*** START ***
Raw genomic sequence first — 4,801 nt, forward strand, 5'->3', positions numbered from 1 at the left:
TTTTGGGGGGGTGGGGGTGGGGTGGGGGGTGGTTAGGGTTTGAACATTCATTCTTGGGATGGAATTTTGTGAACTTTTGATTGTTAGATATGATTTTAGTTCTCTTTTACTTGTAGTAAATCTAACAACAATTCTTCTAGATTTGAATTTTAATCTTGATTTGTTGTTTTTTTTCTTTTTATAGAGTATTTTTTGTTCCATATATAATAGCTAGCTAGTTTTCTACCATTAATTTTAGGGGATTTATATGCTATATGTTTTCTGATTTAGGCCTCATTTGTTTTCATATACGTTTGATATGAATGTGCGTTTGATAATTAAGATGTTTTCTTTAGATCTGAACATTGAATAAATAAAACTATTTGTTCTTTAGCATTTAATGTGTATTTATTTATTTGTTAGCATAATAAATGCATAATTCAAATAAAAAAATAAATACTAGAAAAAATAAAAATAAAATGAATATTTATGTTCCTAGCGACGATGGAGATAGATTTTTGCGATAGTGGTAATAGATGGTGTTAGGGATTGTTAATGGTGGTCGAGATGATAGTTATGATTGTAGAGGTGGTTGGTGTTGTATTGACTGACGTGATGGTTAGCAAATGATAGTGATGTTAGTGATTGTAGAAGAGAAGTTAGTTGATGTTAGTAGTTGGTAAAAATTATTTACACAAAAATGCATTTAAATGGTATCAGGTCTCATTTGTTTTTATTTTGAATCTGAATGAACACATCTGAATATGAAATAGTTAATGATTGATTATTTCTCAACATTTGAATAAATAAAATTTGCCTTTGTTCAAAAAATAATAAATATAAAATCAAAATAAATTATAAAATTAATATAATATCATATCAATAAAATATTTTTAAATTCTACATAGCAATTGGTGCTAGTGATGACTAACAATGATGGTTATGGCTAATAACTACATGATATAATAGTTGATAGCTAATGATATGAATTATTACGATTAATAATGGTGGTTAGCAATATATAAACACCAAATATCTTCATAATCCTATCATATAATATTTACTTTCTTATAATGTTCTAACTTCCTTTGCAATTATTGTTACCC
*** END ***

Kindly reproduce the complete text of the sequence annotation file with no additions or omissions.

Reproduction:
Raw genomic sequence first — 4,801 nt, forward strand, 5'->3', positions numbered from 1 at the left:
TTTTGGGGGGGTGGGGGTGGGGTGGGGGGTGGTTAGGGTTTGAACATTCATTCTTGGGATGGAATTTTGTGAACTTTTGATTGTTAGATATGATTTTAGTTCTCTTTTACTTGTAGTAAATCTAACAACAATTCTTCTAGATTTGAATTTTAATCTTGATTTGTTGTTTTTTTTCTTTTTATAGAGTATTTTTTGTTCCATATATAATAGCTAGCTAGTTTTCTACCATTAATTTTAGGGGATTTATATGCTATATGTTTTCTGATTTAGGCCTCATTTGTTTTCATATACGTTTGATATGAATGTGCGTTTGATAATTAAGATGTTTTCTTTAGATCTGAACATTGAATAAATAAAACTATTTGTTCTTTAGCATTTAATGTGTATTTATTTATTTGTTAGCATAATAAATGCATAATTCAAATAAAAAAATAAATACTAGAAAAAATAAAAATAAAATGAATATTTATGTTCCTAGCGACGATGGAGATAGATTTTTGCGATAGTGGTAATAGATGGTGTTAGGGATTGTTAATGGTGGTCGAGATGATAGTTATGATTGTAGAGGTGGTTGGTGTTGTATTGACTGACGTGATGGTTAGCAAATGATAGTGATGTTAGTGATTGTAGAAGAGAAGTTAGTTGATGTTAGTAGTTGGTAAAAATTATTTACACAAAAATGCATTTAAATGGTATCAGGTCTCATTTGTTTTTATTTTGAATCTGAATGAACACATCTGAATATGAAATAGTTAATGATTGATTATTTCTCAACATTTGAATAAATAAAATTTGCCTTTGTTCAAAAAATAATAAATATAAAATCAAAATAAATTATAAAATTAATATAATATCATATCAATAAAATATTTTTAAATTCTACATAGCAATTGGTGCTAGTGATGACTAACAATGATGGTTATGGCTAATAACTACATGATATAATAGTTGATAGCTAATGATATGAATTATTACGATTAATAATGGTGGTTAGCAATATATAAACACCAAATATCTTCATAATCCTATCATATAATATTTACTTTCTTATAATGTTCTAACTTCCTTTGCAATTATTGTTACCC